549 F2d 5 Grutka v. V Barbour

549 F.2d 5

94 L.R.R.M. (BNA) 2584, 81 Lab.Cas. P 13,016

Andrew G. GRUTKA, as Bishop of the Catholic Diocese of Gary,
Indiana, Plaintiff-Appellee,
Alex V. BARBOUR, Regional Director of the Thirteenth Region,
National Labor Relations Board, et al.,

Nos. 76-2129, 76-2130.

United States Court of Appeals,
Seventh Circuit.

Argued Jan. 21, 1977.
Decided Feb. 2, 1977.
Certiorari Denied May 2, 1977.
See 97 S.Ct. 1706.

Elliott Moore, John C. Rother, William Wachter, N.L.R.B., Washington, D. C., Charles Orlove, Chicago, Ill., for defendants-appellants.

William B. Ball, Harrisburg, Pa., William J. O'Connor, Hammond, Ind., for plaintiff-appellee.

Before CUMMINGS, PELL and SPRECHER, Circuit Judges.

CUMMINGS, Circuit Judge.

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In October 1975, the Union1 filed a representation petition with defendant Alex Barbour, the Regional Director of the 13th Region of the National Labor Relations Board, seeking an election in a unit composed of lay teachers2 employed by the Roman Catholic Diocese of Gary, Indiana, in its grammar and high schools. After a hearing, Barbour determined that the Board had jurisdiction and scheduled a representation election for October 7, 1976. The election took place but the ballots have not yet been counted.


In May 1976, the president of the Union filed an unfair labor practice charge against the defendant Bishop of the Catholic Diocese of Gary, Indiana, alleging that the union official had been discharged because of his union activities, in violation of Sections 8(a)(1) and (3) of the National Labor Relations Act (29 U.S.C. §§ 158(a)(1) and (3)). Thereafter a complaint issued and a trial began before an administrative law judge on September 21, 1976. The General Counsel's case-in-chief has been closed.


On September 16, 1976, the Bishop filed a complaint in the district court seeking to enjoin the Board from holding the October 7, 1976, representation election, from continuing with the unfair labor practice proceeding, and from asserting jurisdiction over the Bishop. The court was asked to declare the National Labor Relations Act unconstitutional as applied to lay teachers in parochial schools. Eight days later the Bishop also sought a temporary restraining order seeking similar relief.


On October 5, 1976, the district court handed down a memorandum decision enjoining the counting of the ballots in the representation election or any other proceedings in the representation case and enjoining further proceedings in the unfair labor practice case pending this Court's determination of the constitutional issue in Catholic Bishop of Chicago v. National Labor Relations Board, No. 76-1600, argued here on January 21, 1977, and now sub judice. Relying primarily on Leedom v. Kyne, 358 U.S. 184, 79 S.Ct. 180, 3 L.Ed.2d 210, the district court held that it had jurisdiction because the plaintiff had presented a "not clearly frivolous" First Amendment challenge to the Board's actions. On October 26, the Union was permitted to intervene as a defendant, but its motion to modify the preliminary injunction in order to tally the ballots cast was denied. Thereafter, the Board and Union appealed.3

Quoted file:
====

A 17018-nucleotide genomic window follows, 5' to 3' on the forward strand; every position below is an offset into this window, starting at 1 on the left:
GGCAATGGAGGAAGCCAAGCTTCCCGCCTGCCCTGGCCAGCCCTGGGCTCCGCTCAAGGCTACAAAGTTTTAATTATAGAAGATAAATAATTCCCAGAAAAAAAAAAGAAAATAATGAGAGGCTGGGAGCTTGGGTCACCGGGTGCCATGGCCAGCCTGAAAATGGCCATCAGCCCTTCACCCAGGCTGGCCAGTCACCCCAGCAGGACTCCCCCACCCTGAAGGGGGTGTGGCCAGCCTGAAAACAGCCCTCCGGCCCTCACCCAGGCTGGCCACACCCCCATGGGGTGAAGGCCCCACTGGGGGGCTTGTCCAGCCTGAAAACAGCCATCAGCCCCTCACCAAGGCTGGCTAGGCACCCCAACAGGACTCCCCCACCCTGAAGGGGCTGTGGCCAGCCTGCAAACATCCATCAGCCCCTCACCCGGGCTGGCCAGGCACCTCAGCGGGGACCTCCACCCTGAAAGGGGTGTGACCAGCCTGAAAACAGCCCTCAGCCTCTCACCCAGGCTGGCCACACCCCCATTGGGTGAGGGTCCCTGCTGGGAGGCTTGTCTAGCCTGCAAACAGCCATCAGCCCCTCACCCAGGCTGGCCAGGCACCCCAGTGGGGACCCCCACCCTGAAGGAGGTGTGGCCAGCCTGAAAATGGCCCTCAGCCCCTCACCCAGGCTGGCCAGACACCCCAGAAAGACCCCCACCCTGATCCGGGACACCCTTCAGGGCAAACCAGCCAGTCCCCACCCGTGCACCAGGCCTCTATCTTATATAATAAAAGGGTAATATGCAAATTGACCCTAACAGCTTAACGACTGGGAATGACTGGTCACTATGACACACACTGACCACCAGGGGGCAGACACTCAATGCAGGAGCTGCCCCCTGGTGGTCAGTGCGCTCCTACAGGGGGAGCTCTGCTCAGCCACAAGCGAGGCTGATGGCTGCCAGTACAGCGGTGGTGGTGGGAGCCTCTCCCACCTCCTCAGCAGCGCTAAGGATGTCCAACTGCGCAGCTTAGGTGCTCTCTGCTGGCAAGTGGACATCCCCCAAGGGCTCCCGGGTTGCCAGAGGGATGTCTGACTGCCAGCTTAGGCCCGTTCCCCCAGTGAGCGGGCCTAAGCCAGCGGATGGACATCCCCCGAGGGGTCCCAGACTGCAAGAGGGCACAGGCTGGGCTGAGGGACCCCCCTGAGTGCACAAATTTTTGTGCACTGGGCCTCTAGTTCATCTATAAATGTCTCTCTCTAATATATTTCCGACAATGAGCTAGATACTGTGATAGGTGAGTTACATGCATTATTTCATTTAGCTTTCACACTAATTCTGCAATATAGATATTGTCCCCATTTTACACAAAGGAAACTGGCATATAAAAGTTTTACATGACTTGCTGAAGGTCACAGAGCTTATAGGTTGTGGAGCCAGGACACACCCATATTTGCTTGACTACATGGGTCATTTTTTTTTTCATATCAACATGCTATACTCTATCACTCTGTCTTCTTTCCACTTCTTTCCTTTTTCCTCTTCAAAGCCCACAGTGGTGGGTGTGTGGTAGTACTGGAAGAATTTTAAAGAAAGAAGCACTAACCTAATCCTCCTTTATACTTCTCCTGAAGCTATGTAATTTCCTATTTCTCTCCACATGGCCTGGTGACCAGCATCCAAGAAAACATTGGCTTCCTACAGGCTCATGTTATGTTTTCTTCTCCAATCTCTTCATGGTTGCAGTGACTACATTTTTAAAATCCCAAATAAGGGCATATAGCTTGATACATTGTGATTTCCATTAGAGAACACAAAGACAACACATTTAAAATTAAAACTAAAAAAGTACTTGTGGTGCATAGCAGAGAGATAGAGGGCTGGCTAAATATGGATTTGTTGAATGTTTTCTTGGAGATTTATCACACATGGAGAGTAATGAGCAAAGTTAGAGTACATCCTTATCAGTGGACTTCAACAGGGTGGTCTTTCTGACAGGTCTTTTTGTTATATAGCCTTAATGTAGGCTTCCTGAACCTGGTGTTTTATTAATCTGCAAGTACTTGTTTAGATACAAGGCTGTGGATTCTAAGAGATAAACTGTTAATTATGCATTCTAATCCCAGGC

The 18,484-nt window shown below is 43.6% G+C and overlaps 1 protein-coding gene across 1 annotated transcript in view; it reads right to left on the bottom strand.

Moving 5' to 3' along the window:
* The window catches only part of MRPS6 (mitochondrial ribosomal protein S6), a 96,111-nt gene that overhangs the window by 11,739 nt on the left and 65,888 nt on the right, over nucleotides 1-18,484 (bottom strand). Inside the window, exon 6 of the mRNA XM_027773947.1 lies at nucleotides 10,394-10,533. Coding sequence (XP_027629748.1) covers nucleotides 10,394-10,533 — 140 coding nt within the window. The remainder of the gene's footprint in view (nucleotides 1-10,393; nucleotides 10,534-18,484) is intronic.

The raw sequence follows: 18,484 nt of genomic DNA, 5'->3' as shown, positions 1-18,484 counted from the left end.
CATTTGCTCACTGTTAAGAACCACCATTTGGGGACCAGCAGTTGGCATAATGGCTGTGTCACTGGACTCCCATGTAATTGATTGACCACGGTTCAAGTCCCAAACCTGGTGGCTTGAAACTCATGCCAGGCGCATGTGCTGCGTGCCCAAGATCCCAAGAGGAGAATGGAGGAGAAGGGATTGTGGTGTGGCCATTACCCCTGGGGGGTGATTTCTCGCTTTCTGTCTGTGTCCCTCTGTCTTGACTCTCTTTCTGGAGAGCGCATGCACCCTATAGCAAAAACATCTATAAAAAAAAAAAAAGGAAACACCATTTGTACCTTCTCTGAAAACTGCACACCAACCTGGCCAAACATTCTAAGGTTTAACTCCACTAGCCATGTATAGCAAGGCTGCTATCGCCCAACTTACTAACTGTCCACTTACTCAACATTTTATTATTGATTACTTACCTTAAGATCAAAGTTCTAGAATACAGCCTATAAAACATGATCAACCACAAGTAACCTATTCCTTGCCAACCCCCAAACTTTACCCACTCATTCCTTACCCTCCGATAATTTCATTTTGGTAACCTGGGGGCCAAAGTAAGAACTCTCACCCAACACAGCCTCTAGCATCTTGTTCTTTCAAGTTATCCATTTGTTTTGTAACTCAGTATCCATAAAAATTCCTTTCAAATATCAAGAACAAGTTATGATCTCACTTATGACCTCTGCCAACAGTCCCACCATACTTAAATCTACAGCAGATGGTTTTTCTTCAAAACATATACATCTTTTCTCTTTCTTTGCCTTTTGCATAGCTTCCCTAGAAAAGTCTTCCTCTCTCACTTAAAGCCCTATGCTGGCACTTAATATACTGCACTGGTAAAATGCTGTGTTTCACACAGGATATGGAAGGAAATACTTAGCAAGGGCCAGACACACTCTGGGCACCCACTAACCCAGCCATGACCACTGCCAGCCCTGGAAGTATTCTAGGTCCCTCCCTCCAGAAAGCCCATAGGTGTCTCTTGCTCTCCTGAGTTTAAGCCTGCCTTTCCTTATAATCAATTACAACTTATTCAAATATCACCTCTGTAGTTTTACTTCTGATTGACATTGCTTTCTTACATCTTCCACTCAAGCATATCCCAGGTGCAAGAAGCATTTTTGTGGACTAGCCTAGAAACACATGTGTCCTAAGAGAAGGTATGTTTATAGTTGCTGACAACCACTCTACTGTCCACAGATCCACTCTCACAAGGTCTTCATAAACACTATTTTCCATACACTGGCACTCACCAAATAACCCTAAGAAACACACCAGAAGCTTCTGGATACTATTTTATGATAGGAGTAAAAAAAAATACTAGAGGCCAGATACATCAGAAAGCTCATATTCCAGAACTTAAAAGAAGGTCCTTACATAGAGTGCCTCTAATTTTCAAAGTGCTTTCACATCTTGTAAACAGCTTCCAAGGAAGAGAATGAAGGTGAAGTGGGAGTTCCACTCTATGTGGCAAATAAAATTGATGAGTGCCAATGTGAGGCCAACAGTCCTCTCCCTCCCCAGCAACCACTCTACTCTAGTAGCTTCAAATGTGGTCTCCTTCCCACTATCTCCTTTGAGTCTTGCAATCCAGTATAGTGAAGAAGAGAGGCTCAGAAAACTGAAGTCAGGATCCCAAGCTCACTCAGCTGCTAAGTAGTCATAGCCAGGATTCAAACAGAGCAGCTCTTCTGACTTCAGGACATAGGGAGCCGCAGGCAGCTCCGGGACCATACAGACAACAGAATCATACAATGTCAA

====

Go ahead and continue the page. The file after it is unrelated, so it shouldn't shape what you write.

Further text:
It is well settled that district courts generally do not have jurisdiction to enjoin the Labor Board from conducting representation or unfair labor practice proceedings. Under Section 10 of the National Labor Relations Act (29 U.S.C. § 160), with exceptions which are immaterial here, the exclusive means of obtaining judicial review of Board rulings by an aggrieved party is in a court of appeals. Normally, the administrative remedies extant before the Labor Board must be exhausted as a prerequisite to federal jurisdiction. Myers v. Bethlehem Shipbuilding Corp., 303 U.S. 41, 48-49, 58 S.Ct. 459, 82 L.Ed. 638; Chicago Automobile Trade Association v. Madden, 328 F.2d 766, 768-769 (7th Cir. 1964), certiorari denied, 377 U.S. 979, 84 S.Ct. 1885, 12 L.Ed.2d 747; Vapor Blast Manufacturing Co. v. Madden, 280 F.2d 205, 208-209 (7th Cir. 1960), certiorari denied, 364 U.S. 910, 81 S.Ct. 273, 5 L.Ed.2d 225. Catholic Bishop of Chicago, supra, arrived at our judicial door through this usual procedural route.


However, an extraordinary procedural route, first charted by Leedom v. Kyne, 358 U.S. 184, 79 S.Ct. 180, 3 L.Ed.2d 210, exists occasionally. In Kyne, the Board included both professional and nonprofessional employees in the bargaining unit that it found appropriate after refusing to take a vote among the professional employees of a labor organization to determine whether a majority of them would "vote for inclusion in such unit," as mandated by Section 9(b)(1) of the National Labor Relations Act (29 U.S.C. § 159(b)(1)). As a result, it could properly be said of the suit in Kyne that it"is not one to 'review,' in the sense of that term as used in the Act, a decision of the Board made within its jurisdiction. Rather it is one to strike down an order of the Board made in excess of its delegated powers and contrary to a specific prohibition in the Act." 358 U.S. at 188, 79 S.Ct. at 184.